The theme of alienation looms so largely across the remaining chapters that it represses some of the other themes that the editors had hoped to visit (such as resistance to neoliberalism and social justice). Chapter three for example, investigates Ghanaian and Polish migratory workers in London who, despite their shared predicaments, which include working long hours for little pay and living in squalid conditions, are suspicious and hostile towards one another and, perhaps surprisingly, even to their fellow countrymen (who they view as competition). Most sadly of all, many migratory workers are often qualified to much higher levels than the employment they take on reflects. Thus the editors show that the trade-off for financial reward entails a lessening of social status and self-worth.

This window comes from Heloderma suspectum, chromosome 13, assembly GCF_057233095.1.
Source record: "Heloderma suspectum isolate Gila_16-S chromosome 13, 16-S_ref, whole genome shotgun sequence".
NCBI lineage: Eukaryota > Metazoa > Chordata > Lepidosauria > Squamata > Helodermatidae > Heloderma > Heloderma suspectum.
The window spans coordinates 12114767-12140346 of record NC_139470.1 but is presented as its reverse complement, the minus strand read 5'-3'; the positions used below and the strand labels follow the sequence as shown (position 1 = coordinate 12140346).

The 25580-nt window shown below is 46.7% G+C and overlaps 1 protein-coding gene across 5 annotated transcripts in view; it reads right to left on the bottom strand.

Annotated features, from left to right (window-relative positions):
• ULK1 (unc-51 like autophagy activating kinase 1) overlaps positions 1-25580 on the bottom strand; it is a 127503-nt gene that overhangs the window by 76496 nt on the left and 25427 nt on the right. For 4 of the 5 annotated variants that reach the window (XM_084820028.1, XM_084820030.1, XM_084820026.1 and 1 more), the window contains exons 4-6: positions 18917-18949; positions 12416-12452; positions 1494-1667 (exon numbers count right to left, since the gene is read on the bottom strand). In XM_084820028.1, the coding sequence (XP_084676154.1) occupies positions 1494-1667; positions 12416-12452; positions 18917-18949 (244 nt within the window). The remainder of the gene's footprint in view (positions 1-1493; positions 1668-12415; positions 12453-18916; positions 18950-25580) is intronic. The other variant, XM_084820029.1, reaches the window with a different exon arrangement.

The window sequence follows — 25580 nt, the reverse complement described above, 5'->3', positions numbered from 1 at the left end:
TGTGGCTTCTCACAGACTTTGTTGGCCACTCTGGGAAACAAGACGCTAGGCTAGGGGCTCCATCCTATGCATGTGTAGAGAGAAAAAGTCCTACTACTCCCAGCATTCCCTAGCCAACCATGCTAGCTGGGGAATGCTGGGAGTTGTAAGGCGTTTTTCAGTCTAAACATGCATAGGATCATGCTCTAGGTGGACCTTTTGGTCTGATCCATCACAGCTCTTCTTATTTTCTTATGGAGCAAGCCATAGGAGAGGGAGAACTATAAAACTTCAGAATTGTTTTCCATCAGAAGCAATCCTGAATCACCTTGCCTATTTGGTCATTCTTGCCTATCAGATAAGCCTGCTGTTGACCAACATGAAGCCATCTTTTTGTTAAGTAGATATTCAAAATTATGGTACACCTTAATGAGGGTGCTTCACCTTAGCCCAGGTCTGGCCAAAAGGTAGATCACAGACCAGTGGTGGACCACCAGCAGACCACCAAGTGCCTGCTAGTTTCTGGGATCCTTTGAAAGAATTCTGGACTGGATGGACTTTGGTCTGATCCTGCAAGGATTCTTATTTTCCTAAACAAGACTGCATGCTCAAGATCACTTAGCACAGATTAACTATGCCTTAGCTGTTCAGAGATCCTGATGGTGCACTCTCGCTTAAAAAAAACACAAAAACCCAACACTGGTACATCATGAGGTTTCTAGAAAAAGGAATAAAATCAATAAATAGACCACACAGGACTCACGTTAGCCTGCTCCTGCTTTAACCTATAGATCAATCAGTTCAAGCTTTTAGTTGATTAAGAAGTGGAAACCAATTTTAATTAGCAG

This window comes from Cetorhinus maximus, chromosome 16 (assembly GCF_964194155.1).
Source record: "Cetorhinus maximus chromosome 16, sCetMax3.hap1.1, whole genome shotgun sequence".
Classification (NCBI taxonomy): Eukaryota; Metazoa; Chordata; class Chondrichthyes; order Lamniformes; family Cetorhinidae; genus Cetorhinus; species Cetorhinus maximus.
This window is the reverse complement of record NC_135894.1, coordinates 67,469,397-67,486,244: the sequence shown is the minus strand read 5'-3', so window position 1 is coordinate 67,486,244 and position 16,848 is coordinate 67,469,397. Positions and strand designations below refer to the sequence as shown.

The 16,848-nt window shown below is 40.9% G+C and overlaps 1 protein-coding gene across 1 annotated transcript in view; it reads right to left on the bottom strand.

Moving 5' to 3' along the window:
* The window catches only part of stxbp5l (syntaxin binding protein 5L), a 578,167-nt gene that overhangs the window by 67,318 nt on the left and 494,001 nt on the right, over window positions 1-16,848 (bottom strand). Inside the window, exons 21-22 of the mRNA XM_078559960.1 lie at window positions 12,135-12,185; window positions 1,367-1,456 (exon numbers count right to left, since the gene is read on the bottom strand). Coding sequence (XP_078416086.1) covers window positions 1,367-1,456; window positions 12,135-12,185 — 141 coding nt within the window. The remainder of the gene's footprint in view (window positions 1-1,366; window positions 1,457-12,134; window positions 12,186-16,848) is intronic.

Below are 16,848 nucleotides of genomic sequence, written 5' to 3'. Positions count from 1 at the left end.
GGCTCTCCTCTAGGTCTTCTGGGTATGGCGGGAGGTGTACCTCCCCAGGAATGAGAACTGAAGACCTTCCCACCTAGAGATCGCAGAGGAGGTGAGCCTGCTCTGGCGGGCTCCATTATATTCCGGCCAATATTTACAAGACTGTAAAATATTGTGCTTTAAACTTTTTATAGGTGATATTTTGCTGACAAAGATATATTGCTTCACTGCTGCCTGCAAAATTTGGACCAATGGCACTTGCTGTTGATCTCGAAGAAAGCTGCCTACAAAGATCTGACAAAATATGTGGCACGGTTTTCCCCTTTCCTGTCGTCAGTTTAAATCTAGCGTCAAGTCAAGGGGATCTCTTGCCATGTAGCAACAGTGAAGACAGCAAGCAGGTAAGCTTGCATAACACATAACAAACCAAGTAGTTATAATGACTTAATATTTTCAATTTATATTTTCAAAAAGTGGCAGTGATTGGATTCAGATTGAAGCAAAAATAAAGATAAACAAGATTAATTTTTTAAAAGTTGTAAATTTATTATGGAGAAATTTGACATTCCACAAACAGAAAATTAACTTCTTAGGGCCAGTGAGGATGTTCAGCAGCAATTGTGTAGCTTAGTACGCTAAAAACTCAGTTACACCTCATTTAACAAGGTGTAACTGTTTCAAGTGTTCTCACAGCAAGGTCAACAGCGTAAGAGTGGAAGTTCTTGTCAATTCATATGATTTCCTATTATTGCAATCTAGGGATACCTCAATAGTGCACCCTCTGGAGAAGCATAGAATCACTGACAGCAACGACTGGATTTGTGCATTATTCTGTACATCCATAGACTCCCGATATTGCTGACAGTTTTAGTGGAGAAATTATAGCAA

The following chapter concentrates on the experiences of the working poor in Manchester. It also helps to shed more light on the alienation felt by the Polish and Ghanaian diaspora by providing the experiences of a sample of indigenous people as a comparator. Whilst the feelings between all three groups are almost identical, they all look upon any other groups, and even individuals, with distrust and dislike. The reader, from their dispassionate vantage point, is able to identify the problem as system failure rather than the diagnosis of personal failure that the people featured in the book have settled upon. Of course, we rarely get the opportunity to see this bigger picture in our own lives and, barring a team of critical geographers following us about to write a book, it is all too easy to slide into this sort of alienation. We see ourselves at fault and the system around us as being perfectly natural. Individuals are then compelled to make themselves the centre of all their life plans, a process of ‘making the neoliberal self’ that is explored in chapter six.